2009 has been the Year of the Lang with veteran actor Stephen Lang landing three standout roles in Public Enemies, The Men Who Stare at Goats and Avatar. Starring in Jim Cameron's incredibly anticipated blockbuster would be a wild ride for any actor—and for Lang, his ride started twenty years ago with a failed audition for Aliens. Lang talks to B OXOFFICE about how small steps can lead to big parts and why he loves his killer Colonel.
You're often cast as a military man.
I guess it's because I have good posture? You go through phrases, and apparently I've been working through a military phrase for a while.
It might be your biceps. Your IMDb picture is very intimidating—the one in the wife beater.
When I go into my gym, I seem to be surrounded by these young guys whose biceps are three times as big as mine. That photo is from Beyond Glory, my solo military show. It's a play I wrote about the Medal of Honor. I play eight living recipients of the award from World War II to Korea to Vietnam—different ethnicities and different services. I suppose that maybe relates to why I get cast as military. The thematic stuff is just really interesting to me, themes of commitment and courage and mission.
Shooting Avatar must have been like theater—the backdrops aren't there and you have to dredge up the world you see from imagination.
That's actually a very perceptive comment to make. Very much so. I've been asked about the technology of working in performance capture, but actually it's acting at its most fundamental. As you say, you're thrown on your talent of imagination because you're acting in what is essentially a rehearsal space. The first time I went into the performance capture arena—which they call The Volume—I said, 'What is this?' It doesn't bear a resemblance to a movie set. It's just what it is; everything is rudimentary in terms of props. It very much has a lot of theater—it's getting to the fundamentals of acting.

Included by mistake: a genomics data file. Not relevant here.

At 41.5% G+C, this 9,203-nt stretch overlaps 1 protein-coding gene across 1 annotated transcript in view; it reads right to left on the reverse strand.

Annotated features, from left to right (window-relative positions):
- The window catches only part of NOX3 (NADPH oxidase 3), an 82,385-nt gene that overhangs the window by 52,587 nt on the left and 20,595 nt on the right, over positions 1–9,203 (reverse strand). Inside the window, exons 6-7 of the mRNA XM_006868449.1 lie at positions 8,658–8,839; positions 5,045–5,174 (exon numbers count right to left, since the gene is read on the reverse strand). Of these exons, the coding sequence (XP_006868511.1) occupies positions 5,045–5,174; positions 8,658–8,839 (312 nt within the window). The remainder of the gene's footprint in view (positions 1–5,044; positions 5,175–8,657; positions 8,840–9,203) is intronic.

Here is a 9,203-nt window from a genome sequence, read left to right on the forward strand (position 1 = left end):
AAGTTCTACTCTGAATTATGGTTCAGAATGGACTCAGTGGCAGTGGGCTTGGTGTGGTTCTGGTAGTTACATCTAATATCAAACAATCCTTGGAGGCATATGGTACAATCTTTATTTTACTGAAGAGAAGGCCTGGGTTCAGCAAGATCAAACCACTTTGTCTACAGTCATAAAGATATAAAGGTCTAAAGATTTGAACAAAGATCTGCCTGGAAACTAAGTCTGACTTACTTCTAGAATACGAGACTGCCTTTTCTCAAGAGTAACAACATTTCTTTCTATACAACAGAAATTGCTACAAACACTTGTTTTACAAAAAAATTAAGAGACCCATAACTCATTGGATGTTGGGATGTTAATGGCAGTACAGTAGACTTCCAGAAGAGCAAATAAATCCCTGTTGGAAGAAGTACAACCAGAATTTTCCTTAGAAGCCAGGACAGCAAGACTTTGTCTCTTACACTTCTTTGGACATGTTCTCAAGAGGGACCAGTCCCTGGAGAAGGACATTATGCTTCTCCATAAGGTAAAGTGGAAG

How does that affect your technique when interacting with everything from humans to robotics?
I think it requires tremendous focus, for one thing. Also, the relationship between yourself and the camera becomes quite critical. So much of the time, what you're doing is then going to be translated graphically, and so the distances are very critical. We always talk about hitting our marks, but in performance capture, you really do have to hit your mark. I remember a couple of times where I would be firing my weapon at some escaping predator and you really need to aim carefully. In a way, you have to be more precise than if something was actually there to shoot at. It requires focus, the usual exercise, imagination, and trust and faith in the director. Many times as I would be doing something, Jim would be talking to me, saying, 'Up on your right!' You just have to respond. It's a different kind of being in the moment.
That sounds almost like improv. You're running in one direction and he's yelling, 'There's a giant insect dive-bombing you.'
There's a pretty heavy dose of improvisation that goes into it. I haven't done it with any other direction, but Cameron is extremely improvisational. He really wants you to bring it all, bring your ideas. And he's certainly not shy about throwing his ideas at you mid-stream—it's a lot of fun. Very challenging.